Is Queen Anne’s Well Bedfords Park a lost holy well?
Missing from the gazetteer!
Sadly, when producing a book on a topic which has never been produced before, you can miss something. Queen Anne’s Well is one site I missed. I knew nothing about it, but a brief mention as it happens by the Friends of Bedfords Park. Asking at the visitor centre the name was well known and I was given clear instructions. Expecting to find some boggy hole, the site as can be seen is far more impressive and certainly fabric wise one of the county’s best ancient wells.
The well consists of a brick and sandstone arch well house set into a bank. Inside the well house is plastered brickwork and sits up a small platform. The water arises in a roughly rectangular aperture and flows to fill Nursery pond below. A gnarled tree grows over the well holding some of it together, although the quoin stone is missing, which may have given some clue to its origin. The structure is quite substantial and well built. Water from the spring fills lower Nursery pond. There is also a nearby brick lined reservoir, not necessarily linked, which was the mansion’s domestic source being pumped by a pumping engine.
Holy well or Victorian Folly?
The spring may be the reason for the original settlement as Bedfords Park providing a valueable source of water. According to Mrs Lois Amos of the Friends of Bedfords Park it was known way back in the 16th century and onwards as ‘Belfonts’. This is an interesting thought if it derives from OFr belle meaning ‘good’ or ‘reliable’; and indeed there are small number of healing and/or holy wells called bonny well which has a similar derivation.
However this is at odds with the view that it was named after a John Bedford who held the land in 1362 and built the first manor. It would be apparent that etymological issues have happened here.
This notwithstanding this does not explain how old is the well? Is it a mediaeval? Tudor? Or a folly or Victorian piece of gothic? The lack of embellishment or indeed history suggests that it the site is not a result of any landscape improvements in either the 1700s or 1800s.
The fabric may give the best evidence. The well is not built wholly of brick, which would suggest a post-1600 construction perhaps, but a high quality green sandstone. This is noted by Nigel Oxley, the Boroughs buildings Conservation Officer that such a high quality material used in a number of local churches, emphasising its importance. It is similar to that of Charlotte’s Well in Stratford which suggests a Tudor origin.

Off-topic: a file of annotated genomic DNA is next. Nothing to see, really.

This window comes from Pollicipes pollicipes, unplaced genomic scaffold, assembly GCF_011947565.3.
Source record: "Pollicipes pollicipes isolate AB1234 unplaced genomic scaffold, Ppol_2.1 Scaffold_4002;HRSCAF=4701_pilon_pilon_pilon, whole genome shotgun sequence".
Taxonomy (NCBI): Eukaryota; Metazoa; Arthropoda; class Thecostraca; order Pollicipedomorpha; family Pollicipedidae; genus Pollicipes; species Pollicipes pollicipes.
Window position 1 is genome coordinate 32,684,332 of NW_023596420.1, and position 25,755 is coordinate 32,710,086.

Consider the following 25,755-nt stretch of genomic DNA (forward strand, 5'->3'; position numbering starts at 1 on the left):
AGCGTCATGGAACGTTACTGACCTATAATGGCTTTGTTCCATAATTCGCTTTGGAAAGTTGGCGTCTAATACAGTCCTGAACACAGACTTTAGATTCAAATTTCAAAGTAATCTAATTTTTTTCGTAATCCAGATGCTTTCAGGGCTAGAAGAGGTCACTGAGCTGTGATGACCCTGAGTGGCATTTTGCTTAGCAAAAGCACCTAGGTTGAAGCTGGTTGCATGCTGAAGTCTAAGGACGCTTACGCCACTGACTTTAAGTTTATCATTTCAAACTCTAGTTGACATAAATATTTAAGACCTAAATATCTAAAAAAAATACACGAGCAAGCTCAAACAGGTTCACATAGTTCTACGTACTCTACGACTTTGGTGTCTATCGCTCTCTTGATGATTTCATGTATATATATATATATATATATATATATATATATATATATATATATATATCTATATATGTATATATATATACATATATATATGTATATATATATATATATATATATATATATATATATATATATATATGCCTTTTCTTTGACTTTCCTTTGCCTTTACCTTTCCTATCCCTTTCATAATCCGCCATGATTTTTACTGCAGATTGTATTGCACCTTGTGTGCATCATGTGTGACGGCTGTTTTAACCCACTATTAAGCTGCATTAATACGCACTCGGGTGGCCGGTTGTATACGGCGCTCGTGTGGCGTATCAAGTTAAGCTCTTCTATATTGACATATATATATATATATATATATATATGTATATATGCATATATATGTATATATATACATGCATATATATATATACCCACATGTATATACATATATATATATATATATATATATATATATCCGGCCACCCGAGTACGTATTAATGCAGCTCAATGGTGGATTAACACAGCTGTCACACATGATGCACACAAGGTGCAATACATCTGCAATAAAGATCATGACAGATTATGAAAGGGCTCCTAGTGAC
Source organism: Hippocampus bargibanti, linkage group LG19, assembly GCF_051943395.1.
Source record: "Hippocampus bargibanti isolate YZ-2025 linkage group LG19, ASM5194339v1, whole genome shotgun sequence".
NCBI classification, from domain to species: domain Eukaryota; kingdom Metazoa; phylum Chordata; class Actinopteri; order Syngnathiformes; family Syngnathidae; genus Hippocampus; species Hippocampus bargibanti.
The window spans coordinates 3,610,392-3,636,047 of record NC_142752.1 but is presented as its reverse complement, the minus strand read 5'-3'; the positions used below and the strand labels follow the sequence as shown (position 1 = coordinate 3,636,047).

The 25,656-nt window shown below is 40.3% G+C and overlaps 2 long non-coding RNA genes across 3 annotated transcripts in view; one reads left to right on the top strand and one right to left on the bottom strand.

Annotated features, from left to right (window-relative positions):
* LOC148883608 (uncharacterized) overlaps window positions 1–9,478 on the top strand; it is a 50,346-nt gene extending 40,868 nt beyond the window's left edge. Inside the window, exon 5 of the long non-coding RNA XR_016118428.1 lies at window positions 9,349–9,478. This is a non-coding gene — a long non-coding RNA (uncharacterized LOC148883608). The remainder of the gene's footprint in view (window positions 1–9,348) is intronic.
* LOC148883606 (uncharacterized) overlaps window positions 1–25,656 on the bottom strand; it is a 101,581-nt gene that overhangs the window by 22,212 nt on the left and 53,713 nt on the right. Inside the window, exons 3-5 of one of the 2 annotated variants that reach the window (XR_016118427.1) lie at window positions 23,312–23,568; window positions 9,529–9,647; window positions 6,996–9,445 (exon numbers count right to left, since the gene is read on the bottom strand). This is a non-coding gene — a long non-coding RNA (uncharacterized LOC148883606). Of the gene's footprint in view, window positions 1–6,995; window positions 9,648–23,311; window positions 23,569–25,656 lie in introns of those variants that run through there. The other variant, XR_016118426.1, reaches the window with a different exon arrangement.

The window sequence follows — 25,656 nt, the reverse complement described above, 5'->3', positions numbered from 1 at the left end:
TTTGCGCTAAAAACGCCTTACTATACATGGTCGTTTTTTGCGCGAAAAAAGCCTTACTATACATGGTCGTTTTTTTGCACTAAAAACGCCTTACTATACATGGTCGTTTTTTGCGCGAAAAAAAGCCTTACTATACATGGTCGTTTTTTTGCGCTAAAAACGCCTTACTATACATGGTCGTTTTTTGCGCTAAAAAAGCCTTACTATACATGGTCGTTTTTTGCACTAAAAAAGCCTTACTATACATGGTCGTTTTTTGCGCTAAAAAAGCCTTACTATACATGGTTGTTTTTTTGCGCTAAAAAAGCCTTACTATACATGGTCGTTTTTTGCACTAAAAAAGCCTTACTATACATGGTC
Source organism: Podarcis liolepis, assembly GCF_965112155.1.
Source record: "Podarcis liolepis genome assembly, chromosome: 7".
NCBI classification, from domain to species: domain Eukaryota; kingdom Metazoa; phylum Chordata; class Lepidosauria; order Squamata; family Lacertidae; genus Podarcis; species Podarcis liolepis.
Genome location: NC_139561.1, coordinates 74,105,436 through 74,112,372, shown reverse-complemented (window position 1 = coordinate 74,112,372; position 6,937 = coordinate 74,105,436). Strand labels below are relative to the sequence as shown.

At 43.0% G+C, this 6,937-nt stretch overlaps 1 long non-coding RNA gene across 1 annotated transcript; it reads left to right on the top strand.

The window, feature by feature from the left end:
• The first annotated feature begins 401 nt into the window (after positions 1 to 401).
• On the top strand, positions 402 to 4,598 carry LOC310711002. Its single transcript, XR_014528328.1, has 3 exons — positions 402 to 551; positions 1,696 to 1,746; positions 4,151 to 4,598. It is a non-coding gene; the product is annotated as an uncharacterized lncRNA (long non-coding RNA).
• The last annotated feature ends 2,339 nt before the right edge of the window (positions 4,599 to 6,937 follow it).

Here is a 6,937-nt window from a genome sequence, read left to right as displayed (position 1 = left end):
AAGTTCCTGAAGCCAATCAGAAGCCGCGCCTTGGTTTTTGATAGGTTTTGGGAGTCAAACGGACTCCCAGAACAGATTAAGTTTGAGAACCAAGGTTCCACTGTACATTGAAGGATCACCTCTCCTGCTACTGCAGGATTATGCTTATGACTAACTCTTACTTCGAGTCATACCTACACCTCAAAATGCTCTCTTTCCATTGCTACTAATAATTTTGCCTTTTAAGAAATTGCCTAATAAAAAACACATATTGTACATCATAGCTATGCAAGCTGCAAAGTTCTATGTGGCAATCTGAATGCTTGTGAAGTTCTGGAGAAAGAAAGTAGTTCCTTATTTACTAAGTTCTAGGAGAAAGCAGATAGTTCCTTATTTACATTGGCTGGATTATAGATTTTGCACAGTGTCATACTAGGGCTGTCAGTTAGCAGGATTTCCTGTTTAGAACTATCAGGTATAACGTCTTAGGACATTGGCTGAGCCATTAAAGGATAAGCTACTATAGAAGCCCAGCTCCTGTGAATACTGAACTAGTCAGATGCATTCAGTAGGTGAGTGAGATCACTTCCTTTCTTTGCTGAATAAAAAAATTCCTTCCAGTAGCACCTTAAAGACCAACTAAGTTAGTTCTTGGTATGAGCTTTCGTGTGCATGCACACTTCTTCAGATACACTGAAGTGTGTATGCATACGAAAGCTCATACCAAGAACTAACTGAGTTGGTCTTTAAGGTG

Maps can be an excellent source and being enclosed within an estate one would expect some reference to it. However, it does not appear until an 1896 Ordnance Survey map which even then shows it simply as ‘Spring’. The absence of the site from maps is no indication of a lack of age, but it is curious. Simon Donoghue, Havering’s Local History Librarian, produced an excellent guide to the estate and no mention is made of the well.
Bedfords Park is in the London borough of Havering, nearby being Havering atte Bower, which has been a Royal manor since the 8th century. It would appear that Havering-atte-Bower, a Royal property can be cited as the source for the Queen. However, in the late 1300s, the King’s Sergeant lived in the manor who was in the service of Richard II’s queen – Anne of Bohemia. James. However, it is Henry’s wife Anne of Boleyn is the most likely perhaps.
The cult of Queen Anne
I believe that the significance of the occurrence of wells associated with Anne Boleyn has been missed by researchers. Ann was a convenient figure to apply to wells at a time of flux. The cult of Saint Anne and its association with wells is a relatively recent one, dating from the 15th century. Could it be that at the Reformation, that local community or rather a local landowner, realising that the population would have divided into those following the old ways would focus on re-dedication to this popular Queen. Anne was of course, the mother of Elizabeth, the first Protestant figurehead, who herself had a cult and feast day associated with her.
Evidently she has a name which can be conveniently transferred to St. Ann Wells especially as like Ann she was the mother of Elizabeth the founder of English Protestantism. I have noted before how Queen Ann has been associated with springs, however dubious.
Sadly, there is no evidence and I write this post hoping someone can help. However, I do believe that the weight of circumstance and likelihood suggests that the well which exists in Bedford’s Park predates its association with Queen Anne and was probably a St. Anne’s Well.